“Protecting our users’ designs and ideas is paramount to Figma’s mission,” said Max Burkhardt, Staff Security Engineer. “Using features like AWS Application Load Balancers with OIDC authentication, Amazon Cognito, and Lambda serverless functions, the Figma Security Team was able to build next-gen defenses for our internal tooling, all while saving time and resources. We were able to build a strong zero-trust security model with minimal custom code, which has been a boon for our reliability.”
Zero Trust principles at work within AWS
Signing AWS API requests
Every day, each and every AWS customer interacts confidently and securely with AWS, making billions of AWS API calls over a diverse set of public and private networks. Each one of these signed API requests is individually authenticated and authorized every single time at rates of millions of requests per second globally. The use of network-level encryption using Transport Layer Security (TLS) combined with powerful cryptographic capabilities of the AWS Signature v4 signing process secures these requests without any regard to the trustworthiness of the underlying network.
AWS service-to-service interactions
When individual AWS services need to call each other, they rely on the same security mechanisms that you use as a customer. For example, the Amazon EC2 Auto Scaling service uses a service-linked role in your account to receive short term credentials and call the Amazon Elastic Compute Cloud (Amazon EC2) APIs on your behalf in response to scaling needs. These calls are authenticated and authorized by AWS Identity and Access Management (IAM), just as your calls to AWS services are. Strong identity-centric controls form the basis of the security model between AWS services.
Zero Trust for IoT
AWS IoT provides the foundational components of Zero Trust to a technology domain where unauthenticated, unencrypted network messaging over the open internet was previously the norm. All traffic between your connected IoT devices and the AWS IoT services is sent over Transport Layer Security (TLS) using modern device authentication including certificate-based mutual TLS. In addition, AWS added TLS support to FreeRTOS bringing key foundational components of Zero Trust to a whole class of microcontrollers and embedded systems.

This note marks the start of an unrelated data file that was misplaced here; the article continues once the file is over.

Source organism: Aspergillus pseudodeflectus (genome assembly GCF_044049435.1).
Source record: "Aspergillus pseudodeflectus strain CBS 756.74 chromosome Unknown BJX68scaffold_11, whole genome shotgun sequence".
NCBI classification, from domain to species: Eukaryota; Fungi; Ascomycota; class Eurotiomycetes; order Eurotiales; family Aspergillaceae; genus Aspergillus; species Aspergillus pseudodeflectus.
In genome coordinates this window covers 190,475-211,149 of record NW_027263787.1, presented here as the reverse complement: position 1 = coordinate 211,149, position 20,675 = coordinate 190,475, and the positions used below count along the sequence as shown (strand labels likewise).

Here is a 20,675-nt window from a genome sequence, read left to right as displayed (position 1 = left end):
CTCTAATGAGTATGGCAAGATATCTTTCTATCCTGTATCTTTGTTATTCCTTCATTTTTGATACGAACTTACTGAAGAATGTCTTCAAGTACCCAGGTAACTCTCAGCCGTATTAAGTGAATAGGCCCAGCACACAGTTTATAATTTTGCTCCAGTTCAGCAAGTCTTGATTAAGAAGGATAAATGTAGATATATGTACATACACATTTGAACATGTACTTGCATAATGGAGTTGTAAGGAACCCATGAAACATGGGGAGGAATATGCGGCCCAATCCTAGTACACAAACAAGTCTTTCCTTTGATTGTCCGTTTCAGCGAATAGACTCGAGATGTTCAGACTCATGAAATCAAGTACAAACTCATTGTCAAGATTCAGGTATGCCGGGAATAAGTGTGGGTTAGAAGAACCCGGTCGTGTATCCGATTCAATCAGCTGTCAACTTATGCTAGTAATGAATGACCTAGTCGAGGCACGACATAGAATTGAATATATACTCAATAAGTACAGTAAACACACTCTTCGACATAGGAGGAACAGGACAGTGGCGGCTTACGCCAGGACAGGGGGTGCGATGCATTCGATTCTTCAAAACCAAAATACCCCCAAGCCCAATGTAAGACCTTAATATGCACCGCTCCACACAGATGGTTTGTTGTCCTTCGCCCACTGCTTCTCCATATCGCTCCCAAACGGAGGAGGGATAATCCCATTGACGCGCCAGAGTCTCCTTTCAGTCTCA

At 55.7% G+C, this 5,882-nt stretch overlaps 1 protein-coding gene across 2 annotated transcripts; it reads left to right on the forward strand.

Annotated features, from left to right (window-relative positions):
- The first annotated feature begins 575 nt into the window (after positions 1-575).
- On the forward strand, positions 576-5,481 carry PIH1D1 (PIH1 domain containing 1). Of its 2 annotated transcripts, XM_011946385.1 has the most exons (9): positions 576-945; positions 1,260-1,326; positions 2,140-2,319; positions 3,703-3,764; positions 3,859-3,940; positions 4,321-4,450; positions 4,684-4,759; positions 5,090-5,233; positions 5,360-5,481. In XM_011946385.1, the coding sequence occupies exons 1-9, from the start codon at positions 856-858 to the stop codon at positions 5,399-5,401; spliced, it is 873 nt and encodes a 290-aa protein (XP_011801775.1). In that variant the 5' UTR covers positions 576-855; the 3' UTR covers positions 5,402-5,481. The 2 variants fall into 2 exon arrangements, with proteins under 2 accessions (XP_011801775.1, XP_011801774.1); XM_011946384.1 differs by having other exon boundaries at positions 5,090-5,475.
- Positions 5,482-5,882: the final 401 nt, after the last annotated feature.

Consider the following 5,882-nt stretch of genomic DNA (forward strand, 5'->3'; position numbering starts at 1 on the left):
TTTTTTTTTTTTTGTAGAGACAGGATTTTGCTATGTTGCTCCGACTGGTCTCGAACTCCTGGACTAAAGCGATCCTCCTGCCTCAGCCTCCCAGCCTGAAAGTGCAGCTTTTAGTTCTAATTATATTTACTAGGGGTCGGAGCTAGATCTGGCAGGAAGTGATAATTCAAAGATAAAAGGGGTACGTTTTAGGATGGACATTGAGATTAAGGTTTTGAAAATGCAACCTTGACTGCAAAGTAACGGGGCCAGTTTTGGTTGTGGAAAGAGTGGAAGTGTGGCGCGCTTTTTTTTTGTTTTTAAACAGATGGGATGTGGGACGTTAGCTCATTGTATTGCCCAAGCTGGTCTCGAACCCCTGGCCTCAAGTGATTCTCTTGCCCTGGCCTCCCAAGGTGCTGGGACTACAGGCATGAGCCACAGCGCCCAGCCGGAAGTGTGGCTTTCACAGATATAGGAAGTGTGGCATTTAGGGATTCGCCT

When two components don’t need to communicate, they shouldn’t be able to, even when residing within the same network segment. You can accomplish this by authorizing specific flows between the components. By eliminating unnecessary communication pathways, you are applying least privilege principles to better protect critical data. Depending on the nature of the systems, you can construct these architectures through dynamic microperimeters built using Security Groups, request signing through Amazon API Gateway, private connectivity through AWS PrivateLink, and more.
Secure workforce mobility
The modern workforce requires access to their business applications from anywhere without compromising security. You can accomplish this with services like Amazon Workspaces or Amazon AppStream 2.0, which stream applications as encrypted pixels to remote users while keeping data safely within your Amazon VPC. You can also accomplish this by securely connecting your internal applications directly to the Internet, using services like AWS Shield, AWS WAF, and Application Load Balancer with OpenID Connect (OIDC) authentication. This allows you to integrate with your existing Identity provider (IdP), control application access through strong user and device authentication, leverage modern identity standards, and provide friction free end user access.
Digital transformation projects
Digital transformation projects often connect sensors, controllers, and cloud-based processing and insights, all operating entirely outside of the traditional enterprise network. To keep your critical IoT infrastructure protected, the family of AWS IoT services can provide end-to-end security over open networks, with device authentication and authorization offered as standard features.